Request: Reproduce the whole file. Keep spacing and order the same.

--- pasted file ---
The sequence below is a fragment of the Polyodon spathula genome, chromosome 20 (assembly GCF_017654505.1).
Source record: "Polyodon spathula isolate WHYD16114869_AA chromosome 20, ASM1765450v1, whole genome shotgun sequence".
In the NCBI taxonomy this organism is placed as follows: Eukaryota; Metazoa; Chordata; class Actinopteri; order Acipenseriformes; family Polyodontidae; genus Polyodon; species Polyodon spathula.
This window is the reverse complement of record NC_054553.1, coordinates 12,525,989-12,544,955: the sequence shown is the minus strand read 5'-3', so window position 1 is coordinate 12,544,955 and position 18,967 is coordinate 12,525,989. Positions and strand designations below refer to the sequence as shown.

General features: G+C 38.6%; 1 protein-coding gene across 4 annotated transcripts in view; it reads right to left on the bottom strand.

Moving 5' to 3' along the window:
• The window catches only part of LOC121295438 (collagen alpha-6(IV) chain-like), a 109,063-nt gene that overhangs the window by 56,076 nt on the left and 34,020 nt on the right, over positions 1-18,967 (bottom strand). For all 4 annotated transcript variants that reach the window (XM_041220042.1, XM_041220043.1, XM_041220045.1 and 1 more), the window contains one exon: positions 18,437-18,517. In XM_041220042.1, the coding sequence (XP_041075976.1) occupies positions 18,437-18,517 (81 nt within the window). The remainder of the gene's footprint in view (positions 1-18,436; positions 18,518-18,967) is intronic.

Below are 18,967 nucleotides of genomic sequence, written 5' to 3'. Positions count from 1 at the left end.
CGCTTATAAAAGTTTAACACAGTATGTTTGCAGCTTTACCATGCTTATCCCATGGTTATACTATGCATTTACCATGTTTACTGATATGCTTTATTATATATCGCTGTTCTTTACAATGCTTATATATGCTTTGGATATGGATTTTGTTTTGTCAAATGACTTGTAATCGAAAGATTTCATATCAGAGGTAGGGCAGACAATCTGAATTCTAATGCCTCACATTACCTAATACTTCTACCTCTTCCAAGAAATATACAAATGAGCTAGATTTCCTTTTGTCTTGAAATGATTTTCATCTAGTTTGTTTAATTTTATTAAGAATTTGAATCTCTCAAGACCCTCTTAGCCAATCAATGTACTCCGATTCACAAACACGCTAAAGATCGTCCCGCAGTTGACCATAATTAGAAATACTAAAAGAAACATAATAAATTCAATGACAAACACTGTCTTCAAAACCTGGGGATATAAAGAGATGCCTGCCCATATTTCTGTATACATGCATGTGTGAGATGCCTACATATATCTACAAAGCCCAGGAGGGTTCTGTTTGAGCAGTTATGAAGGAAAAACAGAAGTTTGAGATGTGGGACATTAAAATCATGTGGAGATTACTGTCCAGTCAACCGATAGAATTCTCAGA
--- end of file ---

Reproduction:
The sequence below is a fragment of the Polyodon spathula genome, chromosome 20 (assembly GCF_017654505.1).
Source record: "Polyodon spathula isolate WHYD16114869_AA chromosome 20, ASM1765450v1, whole genome shotgun sequence".
In the NCBI taxonomy this organism is placed as follows: Eukaryota; Metazoa; Chordata; class Actinopteri; order Acipenseriformes; family Polyodontidae; genus Polyodon; species Polyodon spathula.
This window is the reverse complement of record NC_054553.1, coordinates 12,525,989-12,544,955: the sequence shown is the minus strand read 5'-3', so window position 1 is coordinate 12,544,955 and position 18,967 is coordinate 12,525,989. Positions and strand designations below refer to the sequence as shown.

General features: G+C 38.6%; 1 protein-coding gene across 4 annotated transcripts in view; it reads right to left on the bottom strand.

Moving 5' to 3' along the window:
• The window catches only part of LOC121295438 (collagen alpha-6(IV) chain-like), a 109,063-nt gene that overhangs the window by 56,076 nt on the left and 34,020 nt on the right, over positions 1-18,967 (bottom strand). For all 4 annotated transcript variants that reach the window (XM_041220042.1, XM_041220043.1, XM_041220045.1 and 1 more), the window contains one exon: positions 18,437-18,517. In XM_041220042.1, the coding sequence (XP_041075976.1) occupies positions 18,437-18,517 (81 nt within the window). The remainder of the gene's footprint in view (positions 1-18,436; positions 18,518-18,967) is intronic.

Below are 18,967 nucleotides of genomic sequence, written 5' to 3'. Positions count from 1 at the left end.
CGCTTATAAAAGTTTAACACAGTATGTTTGCAGCTTTACCATGCTTATCCCATGGTTATACTATGCATTTACCATGTTTACTGATATGCTTTATTATATATCGCTGTTCTTTACAATGCTTATATATGCTTTGGATATGGATTTTGTTTTGTCAAATGACTTGTAATCGAAAGATTTCATATCAGAGGTAGGGCAGACAATCTGAATTCTAATGCCTCACATTACCTAATACTTCTACCTCTTCCAAGAAATATACAAATGAGCTAGATTTCCTTTTGTCTTGAAATGATTTTCATCTAGTTTGTTTAATTTTATTAAGAATTTGAATCTCTCAAGACCCTCTTAGCCAATCAATGTACTCCGATTCACAAACACGCTAAAGATCGTCCCGCAGTTGACCATAATTAGAAATACTAAAAGAAACATAATAAATTCAATGACAAACACTGTCTTCAAAACCTGGGGATATAAAGAGATGCCTGCCCATATTTCTGTATACATGCATGTGTGAGATGCCTACATATATCTACAAAGCCCAGGAGGGTTCTGTTTGAGCAGTTATGAAGGAAAAACAGAAGTTTGAGATGTGGGACATTAAAATCATGTGGAGATTACTGTCCAGTCAACCGATAGAATTCTCAGA